Hobbit Hole Draws Curious Tourists

Walking through The Brothers Greenhouse, it’s clear from the employee and customer rapport that there is a community of enthusiastic plant caretakers there.

But behind the greenhouse lies the unique feature that’s made this place popular with more than just local horticulturists. A life-sized hobbit hole was built on the property back in 2014 and draws in tourists year-round.

Located southwest of Port Orchard, The Brothers Greenhouse is owned and run by Marilyn Davis and Cheryl Pelkey. The two originally worked at the greenhouse before buying it from the owner in 1996 and rebranding the business, naming it after the highest peak in the nearby Olympics.

Wanting an attraction that would draw more than just their typical clientele, the duo embarked on a six-month group effort, creating the otherworldly hobbit home out of a sturdy steel pipe and shrouding it in greenery to give the appearance of being built into a hillside — in true hobbit-hole fashion. Pushing through the circular door, you’ll find wood-paneled walls, a small table, lamp, and chair underneath a porthole-styled window, electrical outlets, and a fully functioning fireplace.

To complete the picture, Pelkey also created a mini shire, featuring Radagast the Brown and a train cart carrying gold protected by the one and only Smaug.

This display is one that J. R. R. Tolkien fans can delight in visiting, but the hobbit hole also serves as a quaint display garden, showcasing some of the plants available for purchase at the greenhouse. This gives visitors a chance to see how these plants flourish and adapt in a real-world exhibit, as well as the chance to see some of the rogue natural species of the area that made their way onto the hill.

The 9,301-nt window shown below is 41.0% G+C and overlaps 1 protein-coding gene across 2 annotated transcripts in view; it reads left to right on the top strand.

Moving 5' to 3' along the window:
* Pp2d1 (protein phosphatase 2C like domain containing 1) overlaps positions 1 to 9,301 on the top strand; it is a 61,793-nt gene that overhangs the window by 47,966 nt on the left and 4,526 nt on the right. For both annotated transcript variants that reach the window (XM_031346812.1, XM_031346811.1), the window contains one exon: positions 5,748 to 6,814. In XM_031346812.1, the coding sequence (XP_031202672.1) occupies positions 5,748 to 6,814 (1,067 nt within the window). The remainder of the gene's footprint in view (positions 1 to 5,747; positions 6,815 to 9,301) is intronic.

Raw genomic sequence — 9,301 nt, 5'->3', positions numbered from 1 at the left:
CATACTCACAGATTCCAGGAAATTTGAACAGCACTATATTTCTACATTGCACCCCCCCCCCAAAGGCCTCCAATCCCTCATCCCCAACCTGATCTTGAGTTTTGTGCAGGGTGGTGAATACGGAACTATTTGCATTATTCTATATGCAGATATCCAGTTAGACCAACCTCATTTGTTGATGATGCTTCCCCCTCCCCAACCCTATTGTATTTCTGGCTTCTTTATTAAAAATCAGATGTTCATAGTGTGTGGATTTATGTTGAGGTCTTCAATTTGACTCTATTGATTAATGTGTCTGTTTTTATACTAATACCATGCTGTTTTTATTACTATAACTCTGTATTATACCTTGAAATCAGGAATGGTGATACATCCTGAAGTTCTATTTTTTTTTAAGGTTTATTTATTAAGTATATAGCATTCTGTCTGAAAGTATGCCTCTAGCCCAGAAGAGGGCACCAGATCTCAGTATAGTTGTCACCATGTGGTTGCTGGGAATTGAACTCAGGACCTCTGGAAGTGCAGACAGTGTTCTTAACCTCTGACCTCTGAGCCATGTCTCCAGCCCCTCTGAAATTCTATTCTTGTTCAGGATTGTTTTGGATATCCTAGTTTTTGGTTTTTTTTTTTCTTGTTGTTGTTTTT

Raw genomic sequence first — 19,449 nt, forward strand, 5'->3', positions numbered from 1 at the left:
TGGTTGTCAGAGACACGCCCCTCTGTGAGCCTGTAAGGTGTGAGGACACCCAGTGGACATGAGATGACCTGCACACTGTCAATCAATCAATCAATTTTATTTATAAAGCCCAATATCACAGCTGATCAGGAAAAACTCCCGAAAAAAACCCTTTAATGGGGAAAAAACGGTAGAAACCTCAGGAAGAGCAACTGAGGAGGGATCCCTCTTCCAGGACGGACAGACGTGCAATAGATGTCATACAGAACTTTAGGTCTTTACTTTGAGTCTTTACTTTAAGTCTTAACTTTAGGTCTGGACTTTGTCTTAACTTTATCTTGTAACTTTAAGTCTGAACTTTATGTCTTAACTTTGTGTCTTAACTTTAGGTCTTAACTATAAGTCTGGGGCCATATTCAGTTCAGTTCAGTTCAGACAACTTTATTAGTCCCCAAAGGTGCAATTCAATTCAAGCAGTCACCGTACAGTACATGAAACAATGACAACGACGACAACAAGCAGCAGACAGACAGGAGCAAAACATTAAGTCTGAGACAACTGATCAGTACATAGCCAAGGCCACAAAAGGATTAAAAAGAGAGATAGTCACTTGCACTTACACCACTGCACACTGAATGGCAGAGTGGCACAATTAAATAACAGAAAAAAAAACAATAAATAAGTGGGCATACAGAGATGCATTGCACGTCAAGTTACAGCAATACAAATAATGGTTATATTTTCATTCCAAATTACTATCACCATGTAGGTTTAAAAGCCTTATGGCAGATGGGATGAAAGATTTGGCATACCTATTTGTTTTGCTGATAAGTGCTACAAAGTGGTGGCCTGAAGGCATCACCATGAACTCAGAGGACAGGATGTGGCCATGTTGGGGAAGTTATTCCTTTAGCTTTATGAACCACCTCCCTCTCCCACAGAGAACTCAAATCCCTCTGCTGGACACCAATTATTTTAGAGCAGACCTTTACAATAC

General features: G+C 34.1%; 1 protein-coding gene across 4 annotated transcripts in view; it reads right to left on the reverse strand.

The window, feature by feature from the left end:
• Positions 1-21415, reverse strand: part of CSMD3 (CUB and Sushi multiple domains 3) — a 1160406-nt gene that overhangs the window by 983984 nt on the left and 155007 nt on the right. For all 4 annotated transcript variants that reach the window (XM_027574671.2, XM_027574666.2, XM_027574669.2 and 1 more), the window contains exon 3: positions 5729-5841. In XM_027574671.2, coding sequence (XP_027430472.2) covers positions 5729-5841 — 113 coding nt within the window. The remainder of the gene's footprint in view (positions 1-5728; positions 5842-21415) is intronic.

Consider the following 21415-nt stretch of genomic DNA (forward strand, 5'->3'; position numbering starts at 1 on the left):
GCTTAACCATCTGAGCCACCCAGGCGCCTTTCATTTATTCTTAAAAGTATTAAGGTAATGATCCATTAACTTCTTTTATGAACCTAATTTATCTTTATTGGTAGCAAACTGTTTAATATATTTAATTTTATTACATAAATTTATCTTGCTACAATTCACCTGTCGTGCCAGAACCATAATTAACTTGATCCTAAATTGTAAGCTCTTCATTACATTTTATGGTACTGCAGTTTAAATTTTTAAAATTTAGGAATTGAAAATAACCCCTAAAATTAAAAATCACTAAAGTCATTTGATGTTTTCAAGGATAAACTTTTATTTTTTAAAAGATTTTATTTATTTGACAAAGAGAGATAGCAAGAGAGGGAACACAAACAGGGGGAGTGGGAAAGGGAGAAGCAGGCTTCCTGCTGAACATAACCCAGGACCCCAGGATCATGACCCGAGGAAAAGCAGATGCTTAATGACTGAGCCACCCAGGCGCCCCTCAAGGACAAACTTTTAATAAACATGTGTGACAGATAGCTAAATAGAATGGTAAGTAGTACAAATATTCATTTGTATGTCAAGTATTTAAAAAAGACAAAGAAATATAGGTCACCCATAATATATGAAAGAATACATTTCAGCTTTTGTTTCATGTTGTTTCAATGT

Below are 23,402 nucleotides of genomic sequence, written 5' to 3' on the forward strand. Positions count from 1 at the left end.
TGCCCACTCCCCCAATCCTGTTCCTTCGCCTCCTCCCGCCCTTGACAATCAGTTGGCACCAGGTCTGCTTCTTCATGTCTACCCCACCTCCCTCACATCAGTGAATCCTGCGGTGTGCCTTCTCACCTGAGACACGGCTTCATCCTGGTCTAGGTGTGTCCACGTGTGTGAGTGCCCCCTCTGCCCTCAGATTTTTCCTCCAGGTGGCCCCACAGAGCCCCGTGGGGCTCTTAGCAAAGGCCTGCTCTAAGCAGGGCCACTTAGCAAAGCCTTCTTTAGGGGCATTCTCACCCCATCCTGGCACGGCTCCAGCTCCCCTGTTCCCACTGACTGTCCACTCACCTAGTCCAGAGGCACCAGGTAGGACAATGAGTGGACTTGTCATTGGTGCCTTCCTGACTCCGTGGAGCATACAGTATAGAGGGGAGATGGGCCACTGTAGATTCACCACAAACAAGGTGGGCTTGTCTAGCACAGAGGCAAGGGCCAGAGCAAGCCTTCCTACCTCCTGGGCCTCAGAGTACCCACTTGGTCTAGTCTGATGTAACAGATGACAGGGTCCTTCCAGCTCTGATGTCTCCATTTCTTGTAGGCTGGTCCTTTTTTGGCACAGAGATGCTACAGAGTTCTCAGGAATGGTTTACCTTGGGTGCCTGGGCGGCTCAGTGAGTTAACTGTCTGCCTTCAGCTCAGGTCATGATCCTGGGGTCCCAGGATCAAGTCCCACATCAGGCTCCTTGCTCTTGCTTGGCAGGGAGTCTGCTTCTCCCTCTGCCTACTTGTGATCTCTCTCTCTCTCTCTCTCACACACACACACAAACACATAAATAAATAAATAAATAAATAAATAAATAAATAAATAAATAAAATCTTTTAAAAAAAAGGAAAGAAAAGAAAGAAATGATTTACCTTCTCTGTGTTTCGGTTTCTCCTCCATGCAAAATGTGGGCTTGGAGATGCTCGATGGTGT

Visitors are welcome to sign a guest book, and so far, they’ve filled three full volumes, with a fourth well underway. Flipping through the pages, the impact this re-creation has on visitors is clear to see.

The actual set of Lord of the Rings is in Waikato, New Zealand — a bit farther than many Tolkien fans might be willing to visit. Pelkey said she wasn’t particularly inclined to travel all that way herself, but working at the greenhouse seven days a week, she wouldn’t need to.

A local tourist attraction, the greenhouse makes sure to provide more than your average plant fare. Seasonal workshops, an annual tomato tasting, and other noteworthy events are announced ahead of time on their Facebook page. They’ve also been known to sell their homegrown bananas, and who wouldn’t want to try a Washington banana?

The greenhouse also features the art of local artists and encourages creativity — one of Pelkey’s favorite parts of the job.

“Working seven days a week, you want something that’ll tweak the average routine,” Pelkey said. “We had no idea it was going to bring this much joy.”

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